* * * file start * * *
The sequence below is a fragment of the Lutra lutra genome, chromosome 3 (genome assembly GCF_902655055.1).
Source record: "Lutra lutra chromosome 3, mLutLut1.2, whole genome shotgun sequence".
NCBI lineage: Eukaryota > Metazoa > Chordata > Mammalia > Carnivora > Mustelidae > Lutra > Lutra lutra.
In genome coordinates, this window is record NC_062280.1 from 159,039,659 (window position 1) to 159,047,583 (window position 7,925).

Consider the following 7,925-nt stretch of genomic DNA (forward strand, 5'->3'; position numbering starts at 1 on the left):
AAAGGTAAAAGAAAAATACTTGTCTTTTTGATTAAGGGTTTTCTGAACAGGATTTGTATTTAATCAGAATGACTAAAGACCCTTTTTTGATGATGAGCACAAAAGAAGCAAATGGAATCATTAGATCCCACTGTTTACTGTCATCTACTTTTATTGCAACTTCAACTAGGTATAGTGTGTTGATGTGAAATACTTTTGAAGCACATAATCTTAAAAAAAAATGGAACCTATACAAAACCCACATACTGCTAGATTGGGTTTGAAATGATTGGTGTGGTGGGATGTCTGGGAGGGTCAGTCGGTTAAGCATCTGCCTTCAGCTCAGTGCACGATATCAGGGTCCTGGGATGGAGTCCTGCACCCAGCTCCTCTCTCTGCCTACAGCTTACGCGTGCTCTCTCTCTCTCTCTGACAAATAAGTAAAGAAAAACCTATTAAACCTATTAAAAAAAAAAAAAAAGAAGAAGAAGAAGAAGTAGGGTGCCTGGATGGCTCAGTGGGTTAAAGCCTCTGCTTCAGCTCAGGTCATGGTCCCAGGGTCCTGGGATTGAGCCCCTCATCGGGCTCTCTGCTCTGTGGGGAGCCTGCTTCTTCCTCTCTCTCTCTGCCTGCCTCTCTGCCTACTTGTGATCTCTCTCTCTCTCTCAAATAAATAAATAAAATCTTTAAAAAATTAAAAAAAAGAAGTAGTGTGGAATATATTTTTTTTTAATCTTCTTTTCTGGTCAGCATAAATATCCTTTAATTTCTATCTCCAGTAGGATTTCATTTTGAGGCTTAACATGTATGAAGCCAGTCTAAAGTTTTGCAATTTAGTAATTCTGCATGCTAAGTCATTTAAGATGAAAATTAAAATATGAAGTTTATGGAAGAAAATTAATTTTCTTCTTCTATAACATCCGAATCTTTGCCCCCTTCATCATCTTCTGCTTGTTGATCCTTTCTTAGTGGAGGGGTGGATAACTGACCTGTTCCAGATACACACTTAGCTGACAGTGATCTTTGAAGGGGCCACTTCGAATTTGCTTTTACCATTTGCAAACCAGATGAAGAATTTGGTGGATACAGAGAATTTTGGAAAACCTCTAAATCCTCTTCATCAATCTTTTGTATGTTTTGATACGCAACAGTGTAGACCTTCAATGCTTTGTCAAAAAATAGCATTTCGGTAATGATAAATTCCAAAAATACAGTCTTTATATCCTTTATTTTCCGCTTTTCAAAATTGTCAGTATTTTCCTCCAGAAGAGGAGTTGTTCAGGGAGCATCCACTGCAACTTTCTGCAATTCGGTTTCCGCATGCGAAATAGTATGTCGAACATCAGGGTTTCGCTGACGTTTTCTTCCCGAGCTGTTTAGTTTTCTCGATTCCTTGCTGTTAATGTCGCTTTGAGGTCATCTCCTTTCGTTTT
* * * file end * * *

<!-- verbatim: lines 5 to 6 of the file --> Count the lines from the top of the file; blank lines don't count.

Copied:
Consider the following 7,925-nt stretch of genomic DNA (forward strand, 5'->3'; position numbering starts at 1 on the left):
AAAGGTAAAAGAAAAATACTTGTCTTTTTGATTAAGGGTTTTCTGAACAGGATTTGTATTTAATCAGAATGACTAAAGACCCTTTTTTGATGATGAGCACAAAAGAAGCAAATGGAATCATTAGATCCCACTGTTTACTGTCATCTACTTTTATTGCAACTTCAACTAGGTATAGTGTGTTGATGTGAAATACTTTTGAAGCACATAATCTTAAAAAAAAATGGAACCTATACAAAACCCACATACTGCTAGATTGGGTTTGAAATGATTGGTGTGGTGGGATGTCTGGGAGGGTCAGTCGGTTAAGCATCTGCCTTCAGCTCAGTGCACGATATCAGGGTCCTGGGATGGAGTCCTGCACCCAGCTCCTCTCTCTGCCTACAGCTTACGCGTGCTCTCTCTCTCTCTCTGACAAATAAGTAAAGAAAAACCTATTAAACCTATTAAAAAAAAAAAAAAAGAAGAAGAAGAAGAAGTAGGGTGCCTGGATGGCTCAGTGGGTTAAAGCCTCTGCTTCAGCTCAGGTCATGGTCCCAGGGTCCTGGGATTGAGCCCCTCATCGGGCTCTCTGCTCTGTGGGGAGCCTGCTTCTTCCTCTCTCTCTCTGCCTGCCTCTCTGCCTACTTGTGATCTCTCTCTCTCTCTCAAATAAATAAATAAAATCTTTAAAAAATTAAAAAAAAGAAGTAGTGTGGAATATATTTTTTTTTAATCTTCTTTTCTGGTCAGCATAAATATCCTTTAATTTCTATCTCCAGTAGGATTTCATTTTGAGGCTTAACATGTATGAAGCCAGTCTAAAGTTTTGCAATTTAGTAATTCTGCATGCTAAGTCATTTAAGATGAAAATTAAAATATGAAGTTTATGGAAGAAAATTAATTTTCTTCTTCTATAACATCCGAATCTTTGCCCCCTTCATCATCTTCTGCTTGTTGATCCTTTCTTAGTGGAGGGGTGGATAACTGACCTGTTCCAGATACACACTTAGCTGACAGTGATCTTTGAAGGGGCCACTTCGAATTTGCTTTTACCATTTGCAAACCAGATGAAGAATTTGGTGGATACAGAGAATTTTGGAAAACCTCTAAATCCTCTTCATCAATCTTTTGTATGTTTTGATACGCAACAGTGTAGACCTTCAATGCTTTGTCAAAAAATAGCATTTCGGTAATGATAAATTCCAAAAATACAGTCTTTATATCCTTTATTTTCCGCTTTTCAAAATTGTCAGTATTTTCCTCCAGAAGAGGAGTTGTTCAGGGAGCATCCACTGCAACTTTCTGCAATTCGGTTTCCGCATGCGAAATAGTATGTCGAACATCAGGGTTTCGCTGACGTTTTCTTCCCGAGCTGTTTAGTTTTCTCGATTCCTTGCTGTTAATGTCGCTTTGAGGTCATCTCCTTTCGTTTT